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Through the Desert
 
 
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Through the Desert


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Product Awards:  

Ages Play Time Players
14+ 45 minutes 2-5

Designer(s): Reiner Knizia

Publisher(s): Z-Man Games, Asmodee North America

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  • WARNING: Choking Hazard - Small Parts

Product Description

Each player attempts to score the most points by snaking caravan routes through the desert, trying to reach oases and blocking off sections of the desert. Many people feel that it is reminiscent of Go.

Publisher's Description From the award-winning game designer Reiner Knizia comes a game of strategy, patience, and cool plastic camels! The desert is still treacherous, mysterious, and without mercy. But for those willing to risk the dangers of the shifting, sun-baked sands, the desert holds riches beyond compare. In Through the Desert, two to five players each control a tribe of nomads vying for control of the desert. By establishing caravans and taking over oases, the players gain points as their tribes increase in power. Strategy is essential in deciding how and where to build your tribe's caravans. There are multiple ways to gain points and several ways to win. Should you try to build the longest caravan? Or should you dominate the desert's oases? Don't forget to keep an eye on your opponents' caravans, or you may find your own tribe cut off from valuable water holes.

Through the Desert is part of the so called Knizia tile-laying trilogy.

Product Awards

Product Information

Product Reviews

Neil Wilson
July 31, 1998

Durch die Wüste is Knizia's game of deserts, camels and water. The game comprises a hexed board showing the desert, camels in 5 pastel colours, oases and various waterholes. In a nutshell, the game is one of placing camels to score points by connecting to oases or waterholes, encompassing areas and having the longest chain of camels in a colour.

To set up, each player is given a brown camel with a rider of his chosen (primary) colour on it and one camel of each of the 5 pastel colours, also with a rider of his colour on it (the 'camel-rider'). First, the oases, represented by palm trees, are placed on the board. In the final reckoning, having a camel adjacent to a palm tree scores 5. Next place the waterholes. These vary in value from 1 to 3 and should be distributed randomly on marked hexes. Having set up the board, each player takes it in turn to place one of their 5 camel-riders on the board until they have all been placed. This initial placement is subject to a few restrictions, namely that you may not place a camel next to an oasis, nor may you place a camel next to a camel of the same colour. From then on, players take it in turn to place any two camels so that they are connected to their camel chain of the same colour, ensuring that camel chains belonging to different players never come into contact. Effectively each player (and his primary colour camel-riders) ends up with one chain of camels in each of the five pastel colours and it must be obvious which camel belongs to which player. Placing a camel on one of the six spaces round a palm-tree gives 5 points for each player achieving this, while the waterholes score from 1 to 3 points but only for the player who places the camel and then removes the waterhole. The game ends when all camels of one colour have been placed. Then it's time for the reckoning. As said, an oasis is worth 5 for each chain connected to it, waterholes are from 1 to 3, longest chain per colour scores 10. For areas enclosed you score the number of unoccupied hexes within that area and also get any waterholes within it. Most points wins.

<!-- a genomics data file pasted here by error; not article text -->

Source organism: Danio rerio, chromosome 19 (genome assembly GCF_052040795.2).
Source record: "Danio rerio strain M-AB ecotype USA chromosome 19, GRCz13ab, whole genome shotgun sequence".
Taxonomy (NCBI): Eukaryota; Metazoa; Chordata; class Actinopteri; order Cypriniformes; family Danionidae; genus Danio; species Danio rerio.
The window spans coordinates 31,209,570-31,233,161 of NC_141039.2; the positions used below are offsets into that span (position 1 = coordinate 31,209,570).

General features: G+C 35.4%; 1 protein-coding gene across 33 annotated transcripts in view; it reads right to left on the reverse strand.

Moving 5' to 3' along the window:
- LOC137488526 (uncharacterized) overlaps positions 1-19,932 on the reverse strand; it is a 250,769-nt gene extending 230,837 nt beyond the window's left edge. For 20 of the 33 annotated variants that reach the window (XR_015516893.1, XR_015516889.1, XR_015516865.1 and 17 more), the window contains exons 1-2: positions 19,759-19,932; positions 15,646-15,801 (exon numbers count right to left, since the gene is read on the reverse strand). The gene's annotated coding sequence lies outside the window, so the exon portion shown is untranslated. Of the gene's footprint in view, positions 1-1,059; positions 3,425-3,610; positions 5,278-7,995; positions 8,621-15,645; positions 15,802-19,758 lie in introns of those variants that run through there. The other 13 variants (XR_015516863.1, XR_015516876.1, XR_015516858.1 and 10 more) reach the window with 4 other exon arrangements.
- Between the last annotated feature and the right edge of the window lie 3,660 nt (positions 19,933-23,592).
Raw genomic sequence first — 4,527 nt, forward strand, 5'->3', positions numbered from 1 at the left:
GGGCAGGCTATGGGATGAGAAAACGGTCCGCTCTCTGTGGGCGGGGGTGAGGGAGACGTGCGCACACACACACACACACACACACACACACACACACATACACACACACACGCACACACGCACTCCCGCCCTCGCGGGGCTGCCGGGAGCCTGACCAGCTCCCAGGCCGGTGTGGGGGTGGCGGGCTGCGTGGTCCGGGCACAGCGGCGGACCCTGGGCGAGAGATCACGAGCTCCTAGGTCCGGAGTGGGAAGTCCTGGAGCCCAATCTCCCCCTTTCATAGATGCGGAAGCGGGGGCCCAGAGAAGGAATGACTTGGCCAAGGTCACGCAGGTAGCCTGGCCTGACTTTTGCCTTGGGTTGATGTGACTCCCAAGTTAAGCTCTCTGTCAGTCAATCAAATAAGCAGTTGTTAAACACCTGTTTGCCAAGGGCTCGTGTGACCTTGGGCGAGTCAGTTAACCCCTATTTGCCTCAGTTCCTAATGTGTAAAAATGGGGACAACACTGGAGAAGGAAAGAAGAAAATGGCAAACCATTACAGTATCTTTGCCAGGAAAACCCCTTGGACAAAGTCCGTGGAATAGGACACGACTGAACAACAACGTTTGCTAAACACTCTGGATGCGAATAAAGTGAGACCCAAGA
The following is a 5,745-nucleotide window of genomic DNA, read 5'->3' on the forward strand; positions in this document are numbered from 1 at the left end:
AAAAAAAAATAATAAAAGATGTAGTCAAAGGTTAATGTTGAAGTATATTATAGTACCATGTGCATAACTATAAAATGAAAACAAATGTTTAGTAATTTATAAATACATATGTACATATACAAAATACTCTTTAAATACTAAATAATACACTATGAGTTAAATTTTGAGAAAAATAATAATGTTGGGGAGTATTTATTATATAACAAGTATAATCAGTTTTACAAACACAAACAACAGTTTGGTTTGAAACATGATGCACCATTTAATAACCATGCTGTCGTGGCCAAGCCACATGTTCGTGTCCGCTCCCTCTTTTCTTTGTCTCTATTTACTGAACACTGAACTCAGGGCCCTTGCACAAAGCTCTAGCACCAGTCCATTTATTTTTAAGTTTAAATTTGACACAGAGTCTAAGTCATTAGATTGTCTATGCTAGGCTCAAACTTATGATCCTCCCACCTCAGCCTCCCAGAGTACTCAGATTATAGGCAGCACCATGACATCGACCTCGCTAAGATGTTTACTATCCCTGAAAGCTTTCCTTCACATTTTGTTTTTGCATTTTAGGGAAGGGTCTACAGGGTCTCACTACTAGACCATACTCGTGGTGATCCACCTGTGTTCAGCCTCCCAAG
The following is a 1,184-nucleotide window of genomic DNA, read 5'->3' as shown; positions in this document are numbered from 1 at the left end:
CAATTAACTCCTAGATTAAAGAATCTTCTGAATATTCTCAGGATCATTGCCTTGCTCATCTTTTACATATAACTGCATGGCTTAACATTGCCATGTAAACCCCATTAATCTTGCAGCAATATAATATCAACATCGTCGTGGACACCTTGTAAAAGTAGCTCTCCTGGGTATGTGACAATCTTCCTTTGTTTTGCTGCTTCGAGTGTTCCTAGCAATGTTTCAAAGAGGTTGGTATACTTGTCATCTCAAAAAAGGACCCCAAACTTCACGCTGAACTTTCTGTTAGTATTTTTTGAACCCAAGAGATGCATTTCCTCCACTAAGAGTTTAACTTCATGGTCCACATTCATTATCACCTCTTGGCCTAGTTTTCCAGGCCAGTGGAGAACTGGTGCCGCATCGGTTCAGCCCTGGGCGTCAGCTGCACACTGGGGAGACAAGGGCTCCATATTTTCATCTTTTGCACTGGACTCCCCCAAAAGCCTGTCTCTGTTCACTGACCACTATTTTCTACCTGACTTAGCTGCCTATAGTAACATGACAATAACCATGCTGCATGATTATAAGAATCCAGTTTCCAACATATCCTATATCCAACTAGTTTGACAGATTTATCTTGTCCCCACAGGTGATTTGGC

When I first got the game, read the rules and then played by myself, the immediate comparisons were favourably with Shark, Acquire and Manhattan but with fewer placement restrictions (there's even more than a hint of Blazing Camels/Wurmeln in it). I thought then that the greater flexibility would make it a better game but I can't help feeling now that it doesn't. If my group plays again, we reckon we'll probably start imposing some limitations such as drawing 5 camels unseen from a bag and having to play 2 of those. Having said that, while this game may not have the depth or complexity of Tigris, it is good, quick, fun and to be recommended.

SWD: The trouble with that as a variant, Neil, is that it loses one of the game end conditions -- the one which says that the game ends when one of the colours has been exhausted. In our games, that has been the condition that has actually finished the game and this has added quite a lot to the tactics.

Note: this review refers to a different release of this product.
John McCallion
December 31, 1999

I didn't know what to make of the gaudy, toylike little camels when I first saw them. But I soon fell in love with this delightful territorial game, in which 170 camels and 30 camel riders roam a desert in search of oases, water holes, and space. After camel riders are placed strategically on the board, preferably near the point-scoring oases, the battle continues as you place your other camels to build caravans connected to your riders. Caravans cannot cross each other, so you will aim to create the largest ones possible to surround the greatest areas of territory, and thus earn points. Reaching water holes also earns points, and deprives others from getting there. The player with the highest score after the last camel is placed wins.

Note: this review refers to a different release of this product.

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